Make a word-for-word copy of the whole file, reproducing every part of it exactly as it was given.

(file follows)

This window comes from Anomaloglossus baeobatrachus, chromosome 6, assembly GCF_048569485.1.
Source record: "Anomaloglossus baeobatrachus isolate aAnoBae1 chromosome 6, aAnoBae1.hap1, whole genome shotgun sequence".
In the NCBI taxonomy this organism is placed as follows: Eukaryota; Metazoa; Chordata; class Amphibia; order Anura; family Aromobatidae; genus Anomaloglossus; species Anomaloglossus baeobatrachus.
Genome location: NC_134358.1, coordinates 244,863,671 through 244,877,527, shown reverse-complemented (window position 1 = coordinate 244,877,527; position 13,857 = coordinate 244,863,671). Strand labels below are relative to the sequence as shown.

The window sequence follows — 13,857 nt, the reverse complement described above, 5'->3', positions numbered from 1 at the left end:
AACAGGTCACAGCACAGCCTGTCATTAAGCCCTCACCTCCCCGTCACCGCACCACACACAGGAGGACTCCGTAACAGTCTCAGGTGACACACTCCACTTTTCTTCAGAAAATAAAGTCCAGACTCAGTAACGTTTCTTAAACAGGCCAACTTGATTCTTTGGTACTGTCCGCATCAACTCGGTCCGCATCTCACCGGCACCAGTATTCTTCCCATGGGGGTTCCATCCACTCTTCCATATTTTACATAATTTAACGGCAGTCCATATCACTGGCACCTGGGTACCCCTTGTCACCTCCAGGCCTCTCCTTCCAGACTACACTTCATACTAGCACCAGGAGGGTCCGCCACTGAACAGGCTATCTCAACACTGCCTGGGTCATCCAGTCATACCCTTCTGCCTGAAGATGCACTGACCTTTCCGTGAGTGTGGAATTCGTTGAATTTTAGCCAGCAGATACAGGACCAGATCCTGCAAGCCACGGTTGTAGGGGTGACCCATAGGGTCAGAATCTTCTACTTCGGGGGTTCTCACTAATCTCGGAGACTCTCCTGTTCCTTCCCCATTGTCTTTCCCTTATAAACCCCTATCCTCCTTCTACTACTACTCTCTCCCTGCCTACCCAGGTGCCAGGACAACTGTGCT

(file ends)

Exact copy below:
This window comes from Anomaloglossus baeobatrachus, chromosome 6, assembly GCF_048569485.1.
Source record: "Anomaloglossus baeobatrachus isolate aAnoBae1 chromosome 6, aAnoBae1.hap1, whole genome shotgun sequence".
In the NCBI taxonomy this organism is placed as follows: Eukaryota; Metazoa; Chordata; class Amphibia; order Anura; family Aromobatidae; genus Anomaloglossus; species Anomaloglossus baeobatrachus.
Genome location: NC_134358.1, coordinates 244,863,671 through 244,877,527, shown reverse-complemented (window position 1 = coordinate 244,877,527; position 13,857 = coordinate 244,863,671). Strand labels below are relative to the sequence as shown.

The window sequence follows — 13,857 nt, the reverse complement described above, 5'->3', positions numbered from 1 at the left end:
AACAGGTCACAGCACAGCCTGTCATTAAGCCCTCACCTCCCCGTCACCGCACCACACACAGGAGGACTCCGTAACAGTCTCAGGTGACACACTCCACTTTTCTTCAGAAAATAAAGTCCAGACTCAGTAACGTTTCTTAAACAGGCCAACTTGATTCTTTGGTACTGTCCGCATCAACTCGGTCCGCATCTCACCGGCACCAGTATTCTTCCCATGGGGGTTCCATCCACTCTTCCATATTTTACATAATTTAACGGCAGTCCATATCACTGGCACCTGGGTACCCCTTGTCACCTCCAGGCCTCTCCTTCCAGACTACACTTCATACTAGCACCAGGAGGGTCCGCCACTGAACAGGCTATCTCAACACTGCCTGGGTCATCCAGTCATACCCTTCTGCCTGAAGATGCACTGACCTTTCCGTGAGTGTGGAATTCGTTGAATTTTAGCCAGCAGATACAGGACCAGATCCTGCAAGCCACGGTTGTAGGGGTGACCCATAGGGTCAGAATCTTCTACTTCGGGGGTTCTCACTAATCTCGGAGACTCTCCTGTTCCTTCCCCATTGTCTTTCCCTTATAAACCCCTATCCTCCTTCTACTACTACTCTCTCCCTGCCTACCCAGGTGCCAGGACAACTGTGCT